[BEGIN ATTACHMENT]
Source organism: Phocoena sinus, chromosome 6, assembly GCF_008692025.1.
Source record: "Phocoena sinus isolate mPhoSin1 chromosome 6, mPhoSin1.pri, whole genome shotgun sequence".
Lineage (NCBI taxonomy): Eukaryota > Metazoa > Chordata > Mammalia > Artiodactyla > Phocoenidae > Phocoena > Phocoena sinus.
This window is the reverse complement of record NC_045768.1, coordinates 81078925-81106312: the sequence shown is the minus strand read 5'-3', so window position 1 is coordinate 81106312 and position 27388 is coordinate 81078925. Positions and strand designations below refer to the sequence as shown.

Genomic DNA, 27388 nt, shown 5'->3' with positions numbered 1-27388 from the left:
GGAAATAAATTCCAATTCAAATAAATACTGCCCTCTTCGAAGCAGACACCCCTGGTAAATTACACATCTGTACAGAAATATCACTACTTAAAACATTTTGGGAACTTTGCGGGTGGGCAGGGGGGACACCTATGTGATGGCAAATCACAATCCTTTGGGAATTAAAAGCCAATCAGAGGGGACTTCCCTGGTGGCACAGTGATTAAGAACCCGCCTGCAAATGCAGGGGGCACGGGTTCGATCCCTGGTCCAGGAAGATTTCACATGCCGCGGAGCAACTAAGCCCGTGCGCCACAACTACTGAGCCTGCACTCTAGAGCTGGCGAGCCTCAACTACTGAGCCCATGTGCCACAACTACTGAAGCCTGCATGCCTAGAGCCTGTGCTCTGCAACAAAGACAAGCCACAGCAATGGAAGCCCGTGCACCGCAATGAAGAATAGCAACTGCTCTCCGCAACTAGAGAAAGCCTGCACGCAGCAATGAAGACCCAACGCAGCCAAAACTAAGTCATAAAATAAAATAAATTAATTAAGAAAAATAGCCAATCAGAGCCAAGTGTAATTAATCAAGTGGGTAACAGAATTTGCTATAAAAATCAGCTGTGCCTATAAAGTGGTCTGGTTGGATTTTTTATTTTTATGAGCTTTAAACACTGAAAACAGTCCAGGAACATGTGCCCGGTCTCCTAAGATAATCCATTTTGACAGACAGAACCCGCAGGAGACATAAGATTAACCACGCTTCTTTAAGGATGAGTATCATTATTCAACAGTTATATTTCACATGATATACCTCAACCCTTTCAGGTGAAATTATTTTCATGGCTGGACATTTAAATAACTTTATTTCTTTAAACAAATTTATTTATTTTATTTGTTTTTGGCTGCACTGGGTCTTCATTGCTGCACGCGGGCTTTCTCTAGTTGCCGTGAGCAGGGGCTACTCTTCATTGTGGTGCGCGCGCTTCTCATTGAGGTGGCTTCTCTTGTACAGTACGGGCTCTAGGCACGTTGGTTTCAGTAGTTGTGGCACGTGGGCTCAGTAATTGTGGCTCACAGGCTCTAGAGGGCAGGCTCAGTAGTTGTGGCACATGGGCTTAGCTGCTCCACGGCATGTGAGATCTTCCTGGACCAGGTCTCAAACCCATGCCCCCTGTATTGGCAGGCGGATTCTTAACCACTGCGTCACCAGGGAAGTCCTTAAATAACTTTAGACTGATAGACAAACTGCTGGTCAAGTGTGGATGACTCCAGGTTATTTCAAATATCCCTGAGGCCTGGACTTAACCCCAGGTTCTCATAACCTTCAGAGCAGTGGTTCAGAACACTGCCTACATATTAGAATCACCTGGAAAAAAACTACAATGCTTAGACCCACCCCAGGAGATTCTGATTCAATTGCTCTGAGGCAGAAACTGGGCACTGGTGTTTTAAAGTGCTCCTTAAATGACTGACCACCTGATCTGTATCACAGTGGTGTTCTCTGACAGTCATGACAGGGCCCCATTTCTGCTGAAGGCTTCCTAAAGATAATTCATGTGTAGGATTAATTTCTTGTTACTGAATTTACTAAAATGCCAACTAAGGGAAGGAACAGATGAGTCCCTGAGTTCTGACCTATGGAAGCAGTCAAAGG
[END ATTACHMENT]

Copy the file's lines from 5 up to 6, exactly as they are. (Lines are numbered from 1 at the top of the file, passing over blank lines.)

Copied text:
Genomic DNA, 27388 nt, shown 5'->3' with positions numbered 1-27388 from the left:
GGAAATAAATTCCAATTCAAATAAATACTGCCCTCTTCGAAGCAGACACCCCTGGTAAATTACACATCTGTACAGAAATATCACTACTTAAAACATTTTGGGAACTTTGCGGGTGGGCAGGGGGGACACCTATGTGATGGCAAATCACAATCCTTTGGGAATTAAAAGCCAATCAGAGGGGACTTCCCTGGTGGCACAGTGATTAAGAACCCGCCTGCAAATGCAGGGGGCACGGGTTCGATCCCTGGTCCAGGAAGATTTCACATGCCGCGGAGCAACTAAGCCCGTGCGCCACAACTACTGAGCCTGCACTCTAGAGCTGGCGAGCCTCAACTACTGAGCCCATGTGCCACAACTACTGAAGCCTGCATGCCTAGAGCCTGTGCTCTGCAACAAAGACAAGCCACAGCAATGGAAGCCCGTGCACCGCAATGAAGAATAGCAACTGCTCTCCGCAACTAGAGAAAGCCTGCACGCAGCAATGAAGACCCAACGCAGCCAAAACTAAGTCATAAAATAAAATAAATTAATTAAGAAAAATAGCCAATCAGAGCCAAGTGTAATTAATCAAGTGGGTAACAGAATTTGCTATAAAAATCAGCTGTGCCTATAAAGTGGTCTGGTTGGATTTTTTATTTTTATGAGCTTTAAACACTGAAAACAGTCCAGGAACATGTGCCCGGTCTCCTAAGATAATCCATTTTGACAGACAGAACCCGCAGGAGACATAAGATTAACCACGCTTCTTTAAGGATGAGTATCATTATTCAACAGTTATATTTCACATGATATACCTCAACCCTTTCAGGTGAAATTATTTTCATGGCTGGACATTTAAATAACTTTATTTCTTTAAACAAATTTATTTATTTTATTTGTTTTTGGCTGCACTGGGTCTTCATTGCTGCACGCGGGCTTTCTCTAGTTGCCGTGAGCAGGGGCTACTCTTCATTGTGGTGCGCGCGCTTCTCATTGAGGTGGCTTCTCTTGTACAGTACGGGCTCTAGGCACGTTGGTTTCAGTAGTTGTGGCACGTGGGCTCAGTAATTGTGGCTCACAGGCTCTAGAGGGCAGGCTCAGTAGTTGTGGCACATGGGCTTAGCTGCTCCACGGCATGTGAGATCTTCCTGGACCAGGTCTCAAACCCATGCCCCCTGTATTGGCAGGCGGATTCTTAACCACTGCGTCACCAGGGAAGTCCTTAAATAACTTTAGACTGATAGACAAACTGCTGGTCAAGTGTGGATGACTCCAGGTTATTTCAAATATCCCTGAGGCCTGGACTTAACCCCAGGTTCTCATAACCTTCAGAGCAGTGGTTCAGAACACTGCCTACATATTAGAATCACCTGGAAAAAAACTACAATGCTTAGACCCACCCCAGGAGATTCTGATTCAATTGCTCTGAGGCAGAAACTGGGCACTGGTGTTTTAAAGTGCTCCTTAAATGACTGACCACCTGATCTGTATCACAGTGGTGTTCTCTGACAGTCATGACAGGGCCCCATTTCTGCTGAAGGCTTCCTAAAGATAATTCATGTGTAGGATTAATTTCTTGTTACTGAATTTACTAAAATGCCAACTAAGGGAAGGAACAGATGAGTCCCTGAGTTCTGACCTATGGAAGCAGTCAAAGG